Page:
When Charlotte Mecklenburg Schools received the news that schools would be closing, the staff at Shamrock Garden Elementary School came together to make sure students could find creative ways to keep learning while at home.
“Teachers put in place virtual morning meetings, so students could still keep their regular routine of sharing their experiences and to continue building a culture of care with our scholars,” said Jamil Dyair Steele, a Charlotte Mecklenburg teacher.
Now more than ever, Steele said that we all need to tap into our creative selves -- especially kids. While their routine has been interrupted and there is so much uncertainty, art gives them a way to escape the daily reality of being stuck in the house.
“This is a scary time for many of them and they need creative ways to keep their minds occupied. I'm just happy I can still help bring that to them virtually,” Steele said.
To help students stay connected to arts and physical education virtually, his team decided that each special area teacher would create a YouTube channel to keep students engaged. For his channel, Steele will be posting fun, creative, easy-to-follow art instructional videos, as well as videos creating his own art.
“I think it's good for students to see me working on my own craft as well. I think it humanizes teachers in the eyes of students,” he said.
You can find Steele’s art all over town. His work is featured in several galleries in and around Charlotte; the Art House in NODA; Festival in the Park; Spirit Square; the Art Institute of Charlotte; and most recently the Center for the Arts in Rock Hill, South Carolina.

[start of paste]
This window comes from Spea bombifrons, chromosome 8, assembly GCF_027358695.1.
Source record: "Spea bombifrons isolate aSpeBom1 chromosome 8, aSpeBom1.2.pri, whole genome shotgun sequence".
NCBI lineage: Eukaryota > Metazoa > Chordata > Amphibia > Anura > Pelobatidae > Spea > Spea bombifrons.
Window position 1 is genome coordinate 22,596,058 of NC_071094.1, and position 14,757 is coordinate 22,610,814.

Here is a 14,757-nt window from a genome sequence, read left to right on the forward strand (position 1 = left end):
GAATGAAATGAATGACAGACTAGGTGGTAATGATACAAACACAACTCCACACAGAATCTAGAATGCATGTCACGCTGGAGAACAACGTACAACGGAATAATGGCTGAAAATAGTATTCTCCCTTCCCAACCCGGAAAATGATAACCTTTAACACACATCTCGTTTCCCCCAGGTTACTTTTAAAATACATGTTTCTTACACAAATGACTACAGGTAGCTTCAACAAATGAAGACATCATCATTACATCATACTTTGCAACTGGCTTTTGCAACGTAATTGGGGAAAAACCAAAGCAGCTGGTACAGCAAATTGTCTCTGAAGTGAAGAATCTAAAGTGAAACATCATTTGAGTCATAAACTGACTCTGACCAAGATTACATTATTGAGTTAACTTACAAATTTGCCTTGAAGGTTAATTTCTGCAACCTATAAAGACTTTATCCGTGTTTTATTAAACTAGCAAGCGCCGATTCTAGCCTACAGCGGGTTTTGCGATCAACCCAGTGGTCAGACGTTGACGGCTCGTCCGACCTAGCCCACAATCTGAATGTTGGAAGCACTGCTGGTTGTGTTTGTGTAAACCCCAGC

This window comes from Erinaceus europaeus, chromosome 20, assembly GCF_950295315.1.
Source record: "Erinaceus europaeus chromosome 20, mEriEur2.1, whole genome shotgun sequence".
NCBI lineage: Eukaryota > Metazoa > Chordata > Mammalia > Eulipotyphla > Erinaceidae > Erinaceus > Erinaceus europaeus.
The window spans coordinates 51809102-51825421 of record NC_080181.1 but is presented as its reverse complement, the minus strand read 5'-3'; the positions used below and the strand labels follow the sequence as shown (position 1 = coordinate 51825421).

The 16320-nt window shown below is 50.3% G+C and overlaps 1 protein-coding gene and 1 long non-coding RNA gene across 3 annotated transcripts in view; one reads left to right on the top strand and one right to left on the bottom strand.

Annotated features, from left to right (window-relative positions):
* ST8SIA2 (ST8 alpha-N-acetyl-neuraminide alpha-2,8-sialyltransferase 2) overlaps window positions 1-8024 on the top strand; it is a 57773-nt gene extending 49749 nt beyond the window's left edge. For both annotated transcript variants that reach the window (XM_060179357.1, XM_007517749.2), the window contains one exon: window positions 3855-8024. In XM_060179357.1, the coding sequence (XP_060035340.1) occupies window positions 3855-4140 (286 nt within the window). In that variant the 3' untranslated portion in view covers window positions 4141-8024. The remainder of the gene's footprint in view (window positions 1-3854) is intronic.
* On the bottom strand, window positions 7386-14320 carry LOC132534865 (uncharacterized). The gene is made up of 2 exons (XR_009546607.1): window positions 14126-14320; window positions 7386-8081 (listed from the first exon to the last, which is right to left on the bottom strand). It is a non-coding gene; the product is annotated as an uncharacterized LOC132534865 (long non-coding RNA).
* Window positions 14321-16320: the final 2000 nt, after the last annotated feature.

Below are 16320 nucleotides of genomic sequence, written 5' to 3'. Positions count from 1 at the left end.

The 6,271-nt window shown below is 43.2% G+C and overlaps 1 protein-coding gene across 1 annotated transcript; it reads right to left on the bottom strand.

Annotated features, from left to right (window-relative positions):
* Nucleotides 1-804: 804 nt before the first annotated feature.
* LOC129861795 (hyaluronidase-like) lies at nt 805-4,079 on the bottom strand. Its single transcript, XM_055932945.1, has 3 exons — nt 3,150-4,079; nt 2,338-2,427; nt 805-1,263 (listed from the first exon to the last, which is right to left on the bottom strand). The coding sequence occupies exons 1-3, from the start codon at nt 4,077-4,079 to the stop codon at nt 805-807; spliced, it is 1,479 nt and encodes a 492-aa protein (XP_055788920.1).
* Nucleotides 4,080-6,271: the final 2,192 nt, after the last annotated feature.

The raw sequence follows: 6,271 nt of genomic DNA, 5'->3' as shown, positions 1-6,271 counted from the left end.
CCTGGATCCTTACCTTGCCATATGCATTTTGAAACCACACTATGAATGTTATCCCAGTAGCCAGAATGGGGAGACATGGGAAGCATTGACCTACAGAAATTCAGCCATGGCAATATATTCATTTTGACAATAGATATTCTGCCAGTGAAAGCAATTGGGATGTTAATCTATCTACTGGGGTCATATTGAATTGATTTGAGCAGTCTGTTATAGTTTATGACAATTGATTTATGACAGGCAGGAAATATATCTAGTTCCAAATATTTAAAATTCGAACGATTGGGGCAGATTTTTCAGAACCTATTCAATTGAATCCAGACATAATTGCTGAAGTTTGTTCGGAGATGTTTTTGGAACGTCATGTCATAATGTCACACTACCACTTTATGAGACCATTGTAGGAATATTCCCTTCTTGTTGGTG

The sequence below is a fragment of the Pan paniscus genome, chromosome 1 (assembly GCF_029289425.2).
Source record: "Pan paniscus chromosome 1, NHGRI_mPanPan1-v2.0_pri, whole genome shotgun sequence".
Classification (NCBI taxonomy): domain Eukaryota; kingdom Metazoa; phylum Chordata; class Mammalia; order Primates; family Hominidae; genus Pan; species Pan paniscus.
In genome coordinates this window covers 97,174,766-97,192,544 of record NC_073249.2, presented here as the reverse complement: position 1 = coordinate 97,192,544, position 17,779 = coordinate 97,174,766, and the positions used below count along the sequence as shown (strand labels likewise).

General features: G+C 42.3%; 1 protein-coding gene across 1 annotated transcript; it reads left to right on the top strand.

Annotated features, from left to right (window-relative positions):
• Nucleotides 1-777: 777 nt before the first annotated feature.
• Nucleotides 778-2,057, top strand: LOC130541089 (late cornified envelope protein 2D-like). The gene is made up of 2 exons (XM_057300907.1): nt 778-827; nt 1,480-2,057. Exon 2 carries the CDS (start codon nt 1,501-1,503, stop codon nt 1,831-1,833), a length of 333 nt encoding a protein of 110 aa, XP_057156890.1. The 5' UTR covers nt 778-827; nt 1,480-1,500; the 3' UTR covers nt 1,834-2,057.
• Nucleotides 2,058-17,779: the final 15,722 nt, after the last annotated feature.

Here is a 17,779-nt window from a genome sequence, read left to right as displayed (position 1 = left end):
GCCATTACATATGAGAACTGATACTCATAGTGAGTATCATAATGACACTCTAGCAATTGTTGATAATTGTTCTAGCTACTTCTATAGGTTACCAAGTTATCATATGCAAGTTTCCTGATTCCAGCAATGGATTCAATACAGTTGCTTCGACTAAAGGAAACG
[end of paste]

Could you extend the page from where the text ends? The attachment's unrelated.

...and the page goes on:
“Art is a universal language that allows each of us to express our individual and collective experiences,” Steele said. “Students thrive when they engage in art. Art impacts every part of their lives. Fashion, photography, graphic design, theater, dance, and music, allow students to express themselves and makes learning fun.”
His overall hope is to make students feel a sense of connectedness and express themselves while learning.
“I want them to see me still being creative,” Steele said. “I hope it shows them that we are all in this together from start to finish. And that I'll be painting beside them the whole way.”
Rwenshaun Miller, founder of Eustress, Inc. and a mental health expert, said that art isn’t just for kids; research shows coloring offers plenty of mental benefits and has therapeutic potential to reduce anxiety and create focus.
“A lot of times, we don’t enjoy the pleasure that we had as a kid when we become an adult,” Miller said. “Coloring is a simple way that you can introduce self-care into your daily routine.”
Miller said that just like meditation, art allows us to switch off our brains from other feelings and concentrate only on the moment, helping to lessen anxiety.
“Some of the best ideas get started at home,” Steele said. “I definitely want my scholars to still engage in art even if they are not in school.”
If you have an inspiring story to share, email Kevin Campbell, WSOC-TV/WAXN-TV/Telemundo Charlotte public affairs manager, at Kevin.Campbell@wsoctv.com.